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News Release

USDA Invests in 48 Projects in Local Watersheds to Protect Communities and Vital Infrastructure

Contact:
Sylvia Rainford
202-720-2536


Washington, D.C., October 4, 2017 – The U.S. Department of Agriculture (USDA) plans to invest in 48 new, multi-year projects that aim to build vital infrastructure while conserving natural resources in 20 states or territories through the Watershed Protection and Flood Prevention Program. USDA’s Natural Resources Conservation Service (NRCS) works with local groups to help prevent floods, protect watersheds, improve agricultural water management and enhance wildlife habitat through this program.

“Protecting lives and property and improving natural resources within our nation’s watersheds are critical,” NRCS Acting Chief Leonard Jordan said. “Watersheds are nature’s natural boundaries. NRCS has made much progress in reducing damages caused by flooding, sedimentation and erosion in watersheds nationwide because of our proactive approach to program implementation once we obtain Congressional funding.”

NRCS will invest $150 million in these 48 new projects, through which NRCS works with project sponsors, such as conservation districts, local governments and American Indian tribes. The projects take place in smaller watersheds that cover 250,000 acres or less. Additionally, this investment also includes funding for 41 existing projects in 11 states.

The projects are owned by the local sponsors. NRCS serves as the primary technical adviser to project sponsors because of its engineering and environmental expertise and ability to deliver science-base technology and knowledge about the watershed’s natural resources and ecosystem.

The new, multi-year projects include:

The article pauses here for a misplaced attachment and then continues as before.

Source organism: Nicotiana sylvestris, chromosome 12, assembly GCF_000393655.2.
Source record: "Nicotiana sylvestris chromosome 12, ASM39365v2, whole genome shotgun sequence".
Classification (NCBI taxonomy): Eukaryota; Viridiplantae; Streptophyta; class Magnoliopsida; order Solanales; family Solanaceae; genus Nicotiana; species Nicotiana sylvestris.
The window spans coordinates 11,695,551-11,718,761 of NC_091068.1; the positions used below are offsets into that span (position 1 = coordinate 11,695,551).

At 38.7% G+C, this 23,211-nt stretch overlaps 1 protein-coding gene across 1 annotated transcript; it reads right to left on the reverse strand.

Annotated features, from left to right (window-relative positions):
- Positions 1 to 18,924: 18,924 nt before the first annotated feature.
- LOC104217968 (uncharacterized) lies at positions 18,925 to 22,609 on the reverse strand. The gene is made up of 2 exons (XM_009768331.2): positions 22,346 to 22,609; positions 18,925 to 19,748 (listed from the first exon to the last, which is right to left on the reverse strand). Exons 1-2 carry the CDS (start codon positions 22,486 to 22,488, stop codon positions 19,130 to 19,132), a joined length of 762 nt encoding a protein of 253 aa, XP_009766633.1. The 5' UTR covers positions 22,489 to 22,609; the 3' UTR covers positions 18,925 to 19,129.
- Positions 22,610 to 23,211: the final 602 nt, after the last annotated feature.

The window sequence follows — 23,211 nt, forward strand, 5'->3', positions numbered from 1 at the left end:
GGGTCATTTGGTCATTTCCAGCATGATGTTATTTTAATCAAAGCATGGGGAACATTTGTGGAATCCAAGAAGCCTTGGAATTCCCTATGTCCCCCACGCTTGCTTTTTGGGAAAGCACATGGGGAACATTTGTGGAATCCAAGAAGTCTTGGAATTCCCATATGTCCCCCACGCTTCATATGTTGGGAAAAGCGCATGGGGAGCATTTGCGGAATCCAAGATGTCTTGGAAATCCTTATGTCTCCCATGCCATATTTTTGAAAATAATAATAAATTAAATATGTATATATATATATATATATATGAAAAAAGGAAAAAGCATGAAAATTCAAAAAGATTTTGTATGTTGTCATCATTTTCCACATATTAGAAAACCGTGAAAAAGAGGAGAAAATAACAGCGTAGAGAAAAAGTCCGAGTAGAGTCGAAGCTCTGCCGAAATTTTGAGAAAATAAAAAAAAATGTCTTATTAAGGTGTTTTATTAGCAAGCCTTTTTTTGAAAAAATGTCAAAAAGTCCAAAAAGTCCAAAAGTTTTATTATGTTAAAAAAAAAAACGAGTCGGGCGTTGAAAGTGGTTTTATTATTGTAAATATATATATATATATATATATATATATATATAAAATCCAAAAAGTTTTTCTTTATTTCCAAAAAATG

California – Beardsley Watershed Project - The Ferro Ditch Channel Improvement Project consists of the design and construction of an improved 1,700-foot long channel. This will be the final structure to complete the Beardsley Watershed Project in Ventura County. This project purpose is to restore degraded salt marsh areas, restore failing fish passages to enhance spawning habitat, and to improve water quality in shellfish-growing areas. The project also will improve safety of the Ferro Debris Basin Dam.

Massachusetts – Cape Cod Water Resources Restoration Project - This project consists of 16 individual projects that include fish passages, stormwater remediation and salt marsh restoration.

West Virginia – Upper Deckers Creek Watershed - This project proposes to treat acid mine drainage along nearly 24 miles of Deckers Creek in Monongalia County to improve water quality. Improved water quality will support aquatic life and restore aquatic habitat in that stretch of the creek. Deckers Creek flows through populated areas of Morgantown.

A full list of projects is available here.

Since 1947, the Watershed Protection and Flood Prevention Program has helped communities address critical needs on flood control, water management, watershed protection and development. This strong federal, state and local partnership has resulted in the construction of more than 2,000 watershed projects that help communities in every state in the nation and the Commonwealth of Puerto Rico. These watershed projects reflect a federal investment of about $6.2 billion and deliver an estimated $2.2 billion in average annual benefits nationwide.

“History has shown us that smart, proactive investment in small watershed and flood prevention projects yield immense benefits for landowners, communities and taxpayers,” Jordan said. “These dams have reduced flooding of businesses, homes, roads and agricultural lands. They have provided dependable water supplies for agricultural, residential and industrial use. They have also increased opportunities for fishing, hiking, birdwatching and the enjoyment of open space.”

More information on this program is available here.